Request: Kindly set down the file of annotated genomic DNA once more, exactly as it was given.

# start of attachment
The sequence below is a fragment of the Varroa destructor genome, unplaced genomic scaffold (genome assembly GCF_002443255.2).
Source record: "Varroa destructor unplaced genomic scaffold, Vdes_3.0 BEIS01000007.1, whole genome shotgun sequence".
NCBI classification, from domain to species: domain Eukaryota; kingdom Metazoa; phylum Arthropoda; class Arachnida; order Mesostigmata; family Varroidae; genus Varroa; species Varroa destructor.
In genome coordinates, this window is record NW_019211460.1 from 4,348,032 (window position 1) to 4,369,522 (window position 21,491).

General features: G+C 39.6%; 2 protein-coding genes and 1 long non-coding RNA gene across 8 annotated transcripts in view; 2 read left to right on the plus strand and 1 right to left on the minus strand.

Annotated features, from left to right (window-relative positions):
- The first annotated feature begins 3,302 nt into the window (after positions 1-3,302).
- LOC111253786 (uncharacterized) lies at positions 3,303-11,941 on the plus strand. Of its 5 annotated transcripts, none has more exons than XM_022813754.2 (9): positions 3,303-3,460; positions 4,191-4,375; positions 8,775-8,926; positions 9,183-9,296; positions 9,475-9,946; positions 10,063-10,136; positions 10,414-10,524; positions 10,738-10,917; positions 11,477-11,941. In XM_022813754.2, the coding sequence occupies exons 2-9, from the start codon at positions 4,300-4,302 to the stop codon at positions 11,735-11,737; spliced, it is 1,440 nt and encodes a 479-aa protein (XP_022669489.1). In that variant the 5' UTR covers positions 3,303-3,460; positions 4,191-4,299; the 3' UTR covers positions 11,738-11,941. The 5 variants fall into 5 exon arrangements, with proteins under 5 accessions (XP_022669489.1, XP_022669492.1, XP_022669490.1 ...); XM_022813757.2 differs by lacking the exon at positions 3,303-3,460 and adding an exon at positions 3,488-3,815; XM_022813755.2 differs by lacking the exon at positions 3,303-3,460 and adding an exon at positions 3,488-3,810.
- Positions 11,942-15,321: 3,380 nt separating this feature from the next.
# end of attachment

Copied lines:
The sequence below is a fragment of the Varroa destructor genome, unplaced genomic scaffold (genome assembly GCF_002443255.2).
Source record: "Varroa destructor unplaced genomic scaffold, Vdes_3.0 BEIS01000007.1, whole genome shotgun sequence".
NCBI classification, from domain to species: domain Eukaryota; kingdom Metazoa; phylum Arthropoda; class Arachnida; order Mesostigmata; family Varroidae; genus Varroa; species Varroa destructor.
In genome coordinates, this window is record NW_019211460.1 from 4,348,032 (window position 1) to 4,369,522 (window position 21,491).

General features: G+C 39.6%; 2 protein-coding genes and 1 long non-coding RNA gene across 8 annotated transcripts in view; 2 read left to right on the plus strand and 1 right to left on the minus strand.

Annotated features, from left to right (window-relative positions):
- The first annotated feature begins 3,302 nt into the window (after positions 1-3,302).
- LOC111253786 (uncharacterized) lies at positions 3,303-11,941 on the plus strand. Of its 5 annotated transcripts, none has more exons than XM_022813754.2 (9): positions 3,303-3,460; positions 4,191-4,375; positions 8,775-8,926; positions 9,183-9,296; positions 9,475-9,946; positions 10,063-10,136; positions 10,414-10,524; positions 10,738-10,917; positions 11,477-11,941. In XM_022813754.2, the coding sequence occupies exons 2-9, from the start codon at positions 4,300-4,302 to the stop codon at positions 11,735-11,737; spliced, it is 1,440 nt and encodes a 479-aa protein (XP_022669489.1). In that variant the 5' UTR covers positions 3,303-3,460; positions 4,191-4,299; the 3' UTR covers positions 11,738-11,941. The 5 variants fall into 5 exon arrangements, with proteins under 5 accessions (XP_022669489.1, XP_022669492.1, XP_022669490.1 ...); XM_022813757.2 differs by lacking the exon at positions 3,303-3,460 and adding an exon at positions 3,488-3,815; XM_022813755.2 differs by lacking the exon at positions 3,303-3,460 and adding an exon at positions 3,488-3,810.
- Positions 11,942-15,321: 3,380 nt separating this feature from the next.